Iowa Chief Justice: retention elections will test commitment to impartial judiciary

Shortly after the Iowa Supreme Court unanimously cleared the way for same-sex marriage rights in April 2009, prominent social conservatives in Iowa vowed to vote out three Supreme Court justices who face retention elections in November 2010. Those are Chief Justice Marsha Ternus and Justices Michael Streit and David Baker.

Judges do not campaign actively for retention, but today Ternus commented on the upcoming elections during an Iowa Public Radio appearance. (continues after the jump)

"I am confident that the people of [Iowa] want to retain the system that we have and make it work the way it was intended to work, and that is on a merit based system, not as a referendum on any particular decision that a judge might make," Ternus says. She says people need to be reminded that the court was intended to be the non-political branch of government.

Ternus says, "It's easy to take what we have for granted but I think each generation has to stand up for what they believe in and for the integrity of the system for a fair and impartial judiciary and that will be our test this year, to see if Iowans stand up for the system that we have."

Many voters don't make it all the way down the ballot to the judges, but those who do usually vote for retention. The Iowa State Bar Association evaluates all judges up for retention, based on surveys filled out by attorneys who have appeared before each judge in court. In 2008, the state bar gave all 60 Iowa judges on the ballot "high marks for their performance and demeanor."

The last organized effort to defeat an Iowa judge at the ballot box was in 2004, when conservatives failed to oust Woodbury County District Court Judge Jeffrey Neary. He had angered the religious right by granting a divorce to a lesbian couple who had had a civil union in Vermont.

I'm concerned about the upcoming retention votes for two reasons. First, many opponents of the Varnum v Brien ruling are passionate about their cause. In December, I attended a talk by Professor David Redlawsk, who has been involved with public polls on gay marriage in Iowa, New York and New Jersey. He noted that in Iowa, those who oppose same-sex marriage rights are more likely than supporters to say the issue is very important to them. It's quite different from New York and New Jersey, where supporters of marriage equality tend to attach more importance to the issue than opponents do.

Second, the judicial retentions may become a focal point for religious activists who are uninspired by other Republicans on the ballot. Some social conservatives have already said they will not support Terry Branstad for governor, and if he wins the GOP nomination, they may volunteer for other political causes. Branstad has said he disagrees with the Varnum v Brien ruling but has not called for voting any Supreme Court judge out of office.

Last weekend, Iowa Family Policy Center chairman Danny Carroll and Brad Clark of the LGBT advocacy group One Iowa appeared on Iowa Public Television's "Iowa Press" program. I was surprised to read, "Both men said their respective groups would NOT get involved in the judicial retention elections this November." That's the opposite of what Carroll indicated at a rally last April:

"This is only the beginning," said Danny Carroll, a former legislator and now chairman of the conservative Iowa Family Policy Center. "We will remember and we will remember in November."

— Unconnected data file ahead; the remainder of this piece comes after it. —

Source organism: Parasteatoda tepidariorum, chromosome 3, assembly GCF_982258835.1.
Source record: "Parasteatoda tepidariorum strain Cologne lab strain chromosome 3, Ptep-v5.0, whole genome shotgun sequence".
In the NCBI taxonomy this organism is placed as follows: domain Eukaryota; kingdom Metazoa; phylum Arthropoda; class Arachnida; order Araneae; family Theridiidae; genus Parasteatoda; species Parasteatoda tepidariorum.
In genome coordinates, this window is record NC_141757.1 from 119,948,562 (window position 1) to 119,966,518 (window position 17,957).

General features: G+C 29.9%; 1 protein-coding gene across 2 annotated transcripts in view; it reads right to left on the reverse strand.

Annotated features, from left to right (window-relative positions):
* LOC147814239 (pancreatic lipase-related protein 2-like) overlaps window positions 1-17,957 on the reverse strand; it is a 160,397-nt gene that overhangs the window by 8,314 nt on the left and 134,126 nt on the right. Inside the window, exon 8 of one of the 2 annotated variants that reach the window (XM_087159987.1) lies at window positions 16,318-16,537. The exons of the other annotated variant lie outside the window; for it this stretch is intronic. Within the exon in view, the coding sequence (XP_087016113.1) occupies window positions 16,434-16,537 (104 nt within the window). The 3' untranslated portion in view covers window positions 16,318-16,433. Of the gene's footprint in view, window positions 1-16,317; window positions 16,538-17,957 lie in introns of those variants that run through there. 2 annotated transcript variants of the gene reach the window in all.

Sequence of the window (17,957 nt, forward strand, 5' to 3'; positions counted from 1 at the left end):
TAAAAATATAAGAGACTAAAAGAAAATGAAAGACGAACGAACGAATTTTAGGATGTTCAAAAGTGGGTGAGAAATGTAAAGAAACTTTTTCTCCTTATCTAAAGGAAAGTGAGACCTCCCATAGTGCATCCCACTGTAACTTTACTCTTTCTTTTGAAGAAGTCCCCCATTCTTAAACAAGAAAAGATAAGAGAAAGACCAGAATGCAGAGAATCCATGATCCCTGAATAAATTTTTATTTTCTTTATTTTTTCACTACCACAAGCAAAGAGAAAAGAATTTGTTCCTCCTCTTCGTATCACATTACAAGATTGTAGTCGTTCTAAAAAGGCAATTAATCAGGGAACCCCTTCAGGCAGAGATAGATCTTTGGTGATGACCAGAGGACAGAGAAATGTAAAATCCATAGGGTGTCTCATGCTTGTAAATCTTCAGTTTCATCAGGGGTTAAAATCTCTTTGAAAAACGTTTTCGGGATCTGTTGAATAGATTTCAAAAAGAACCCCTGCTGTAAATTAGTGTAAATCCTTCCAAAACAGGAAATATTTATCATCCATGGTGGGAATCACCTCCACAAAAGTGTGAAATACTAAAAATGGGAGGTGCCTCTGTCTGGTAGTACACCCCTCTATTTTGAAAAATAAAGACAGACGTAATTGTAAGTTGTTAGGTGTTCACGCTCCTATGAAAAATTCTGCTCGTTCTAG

Chuck Hurley, also a former legislator and president of the policy center, noted that in addition to legislators and Gov. Chet Culver, three Iowa Supreme Court justices would face retention elections next year.

That includes Chief Justice Marsha Ternus.

"Maybe she will know how it feels after November of 2010," said Hurley.

Justices Michael Streit and David Baker also will be up for retention elections next year. The Supreme Court struck down the state's gay marriage ban on a 7-0 decision.

"Three judges on the ballot. We will remember next November," Hurley said. "You are not fooling anyone."

I hope the Iowa Family Policy Center has decided not to get involved in the retention elections, but I wouldn't count on that. If they mobilize their supporters against the Supreme Court justices, who will take on the task of fighting for retention? I doubt that a majority of Iowans want to throw out the judges, but some public education may be needed to remind the average voter to fill out the whole ballot. The justices themselves won't be campaigning, and there's no statewide advocacy organization that I know of with the resources to run a strong campaign on behalf of judicial independence.

Share any relevant thoughts in this thread.

  • With a motivated electorate

    it might be a tough retention bid.  

    If they don't get retained, would Culver or his replacement get to nominate new justices?

    • that's a good question

      I think it would have to be the governor elected in 2010, because the statewide judicial nominating commission would have to submit lists of nominees to the governor first. The way our process works, the governor can't just pick whoever he wants as a judge.

      I don't know how that would work in terms of the Iowa Supreme Court conducting its business, though. Presumably there would be many cases for which Ternus, Baker and Streit had been present for oral arguments. You couldn't expect new appointees to rule on those cases.

    • Johnson county example

      We had a situation in Johnson county a few years ago, where a state judge was having an affair with an attorney who frequently appeared before his court.  Even though it was widely publicized only a few weeks before the election, he still got 70% for retention.  I can't imagine what it would take to actually defeat a sitting judge.

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